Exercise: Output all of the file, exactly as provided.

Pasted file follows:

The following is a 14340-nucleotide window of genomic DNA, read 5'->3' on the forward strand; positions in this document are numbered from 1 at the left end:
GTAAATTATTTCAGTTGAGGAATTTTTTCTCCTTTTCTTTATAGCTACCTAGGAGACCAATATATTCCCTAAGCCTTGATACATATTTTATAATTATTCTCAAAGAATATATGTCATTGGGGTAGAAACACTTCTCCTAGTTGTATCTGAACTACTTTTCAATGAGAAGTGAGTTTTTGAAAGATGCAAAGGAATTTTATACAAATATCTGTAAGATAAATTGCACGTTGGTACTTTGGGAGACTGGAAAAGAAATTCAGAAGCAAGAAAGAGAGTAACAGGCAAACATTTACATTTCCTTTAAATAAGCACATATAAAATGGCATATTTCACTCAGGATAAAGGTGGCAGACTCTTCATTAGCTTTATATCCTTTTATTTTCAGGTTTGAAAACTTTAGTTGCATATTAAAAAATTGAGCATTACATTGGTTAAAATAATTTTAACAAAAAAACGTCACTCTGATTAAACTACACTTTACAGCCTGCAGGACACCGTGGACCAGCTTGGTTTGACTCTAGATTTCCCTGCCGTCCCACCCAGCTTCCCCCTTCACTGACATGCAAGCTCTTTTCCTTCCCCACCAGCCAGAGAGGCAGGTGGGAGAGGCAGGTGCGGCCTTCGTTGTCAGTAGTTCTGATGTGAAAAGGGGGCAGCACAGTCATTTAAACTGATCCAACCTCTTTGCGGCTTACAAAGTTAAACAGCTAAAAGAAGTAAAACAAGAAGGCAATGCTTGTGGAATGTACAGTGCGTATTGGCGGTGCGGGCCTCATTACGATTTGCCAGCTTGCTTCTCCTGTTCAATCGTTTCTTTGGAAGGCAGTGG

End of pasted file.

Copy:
The following is a 14340-nucleotide window of genomic DNA, read 5'->3' on the forward strand; positions in this document are numbered from 1 at the left end:
GTAAATTATTTCAGTTGAGGAATTTTTTCTCCTTTTCTTTATAGCTACCTAGGAGACCAATATATTCCCTAAGCCTTGATACATATTTTATAATTATTCTCAAAGAATATATGTCATTGGGGTAGAAACACTTCTCCTAGTTGTATCTGAACTACTTTTCAATGAGAAGTGAGTTTTTGAAAGATGCAAAGGAATTTTATACAAATATCTGTAAGATAAATTGCACGTTGGTACTTTGGGAGACTGGAAAAGAAATTCAGAAGCAAGAAAGAGAGTAACAGGCAAACATTTACATTTCCTTTAAATAAGCACATATAAAATGGCATATTTCACTCAGGATAAAGGTGGCAGACTCTTCATTAGCTTTATATCCTTTTATTTTCAGGTTTGAAAACTTTAGTTGCATATTAAAAAATTGAGCATTACATTGGTTAAAATAATTTTAACAAAAAAACGTCACTCTGATTAAACTACACTTTACAGCCTGCAGGACACCGTGGACCAGCTTGGTTTGACTCTAGATTTCCCTGCCGTCCCACCCAGCTTCCCCCTTCACTGACATGCAAGCTCTTTTCCTTCCCCACCAGCCAGAGAGGCAGGTGGGAGAGGCAGGTGCGGCCTTCGTTGTCAGTAGTTCTGATGTGAAAAGGGGGCAGCACAGTCATTTAAACTGATCCAACCTCTTTGCGGCTTACAAAGTTAAACAGCTAAAAGAAGTAAAACAAGAAGGCAATGCTTGTGGAATGTACAGTGCGTATTGGCGGTGCGGGCCTCATTACGATTTGCCAGCTTGCTTCTCCTGTTCAATCGTTTCTTTGGAAGGCAGTGG